By staying disciplined in making regular contributions to your retirement plan, setting aside savings for emergencies and adhering to a budget, you may approach retirement feeling more confident that you’ll have the resources desired to maintain your comfort.
5. Work with a financial advisor
“If you don’t feel that you have the time or the knowledge to guide your investments on your own, the next step might be to discuss your retirement planning needs with an investment professional,” said Eldridge. “Consider talking through what you currently contribute to TRS as well as other potential ways you might build your retirement funds over time. The more information about a client we have to work with, the better we’re able to help you puzzle through which options might work best.”
Finding a financial advisor whom you can trust6 — and one who understands the unique challenges of being a public school employee — can help you grow more confident.
"My role is to reach out to school employees, so they know the services and investments that are available to them, whether they start a new account or rollover an account," Eldridge explained. “I really am here to help.”
6. Review your retirement plan annually to stay on target
From your earliest days on campus, it’s wise to keep retirement planning on your mind. As you continue your career and your life moves forward, however, the goals you first established may change.
That's why it's important to review your short- and long-term financial goals annually. Although your account statements can give you some insights into how your money is doing, a thorough examination with a financial advisor can help you modify your strategy to better pair with recent life events.
When it comes to planning for retirement, it can be helpful to take a closer look at a variety of options, learn the fundamentals of investing and choose a financial advisor who understands the obstacles and opportunities that may await as you work your way from the classroom to your retirement.
To learn more about retirement planning for Texas school employees — including how to work with one of our financial advisors, contact the RBFCU Retirement Program today.
Last updated January 2024
Investment products are not insured by the FDIC, NCUA or any federal agency, are not deposits or obligations of, or guaranteed by any financial institution, and involve investment risks including possible loss of principal and fluctuation in value.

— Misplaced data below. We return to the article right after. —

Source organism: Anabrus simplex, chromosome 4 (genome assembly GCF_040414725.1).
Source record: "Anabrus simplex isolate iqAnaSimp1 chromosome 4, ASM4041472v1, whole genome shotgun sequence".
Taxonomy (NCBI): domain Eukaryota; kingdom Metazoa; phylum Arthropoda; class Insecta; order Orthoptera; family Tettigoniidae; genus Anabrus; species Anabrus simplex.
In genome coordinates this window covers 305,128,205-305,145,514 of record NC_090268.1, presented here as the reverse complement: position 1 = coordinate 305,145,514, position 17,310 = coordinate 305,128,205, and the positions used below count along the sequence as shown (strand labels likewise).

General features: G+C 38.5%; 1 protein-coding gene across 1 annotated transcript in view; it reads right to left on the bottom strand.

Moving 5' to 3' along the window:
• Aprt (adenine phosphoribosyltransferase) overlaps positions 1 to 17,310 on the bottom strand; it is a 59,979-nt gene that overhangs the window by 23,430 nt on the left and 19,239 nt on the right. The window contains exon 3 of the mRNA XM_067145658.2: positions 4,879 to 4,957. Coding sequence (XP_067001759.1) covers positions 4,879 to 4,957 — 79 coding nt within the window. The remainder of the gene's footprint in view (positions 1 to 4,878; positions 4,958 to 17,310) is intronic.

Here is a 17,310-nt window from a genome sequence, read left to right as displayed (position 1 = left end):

Ameriprise Financial Services has a partnership with this financial institution to provide financial planning services and solutions to clients. The financial institution is not an investment client of Ameriprise but has a revenue sharing relationship with us that creates a conflict of interest. Details on how we work together can be found on ameriprise.com/sec-disclosure.
This information is being provided only as a general source of information and is not a solicitation to buy or sell any securities, accounts or strategies mentioned. The information is not intended to be used as the sole basis for investment decisions, nor should it be construed as a recommendation or advice designed to meet another particular needs of an individual investor. Please seek the advice of a financial advisor regarding your particular financial situation.
Tax-deferred earnings and contributions are not taxed until withdrawn. Amounts withdrawn prior to age 59 ½ may also be subject to a 10% early withdrawal penalty.
Ameriprise Financial is not affiliated with the financial institution.
RBFCU Retirement Program, a financial advisory practice of Ameriprise Financial Services, LLC, is a division of RBFCU Investments Group LLC.
Ameriprise Financial, Inc. and its affiliates do not offer tax or legal advice. Consumers should consult with their tax advisor or attorney regarding their specific situation.
Investment advisory products and services are made available through Ameriprise Financial Services, LLC, a registered investment adviser.
The following sources were last accessed in December 2023.
1“Understanding the Pillars of a Secure Retirement.” Texas.gov, https://www.trs.texas.gov/Pages/pension-benefits-secure-retirement.aspx.
2“Teacher Retirement System.” Texas.gov, https://www.trs.texas.gov/Pages/Homepage.aspx.
3“Saving and Budgeting Tips.” Ameriprise.com, https://www.ameriprise.com/financial-goals-priorities/personal-finance.
4“A Guide for Teachers.” Sec.gov, 26 Sept. 2018, https://www.sec.gov/teachers-guide/making-money-grow.
5“3 Ways to Reduce Investment Risk.” Ameriprise.com, https://www.ameriprise.com/financial-goals-priorities/investing/strategies-to-help-reduce-investment-risk.
6“How to Find a Financial Advisor You Can Trust.” Ameriprise.com, https://www.ameriprise.com/financial-planning/goal-based-advice/how-to-find-a-financial-advisor.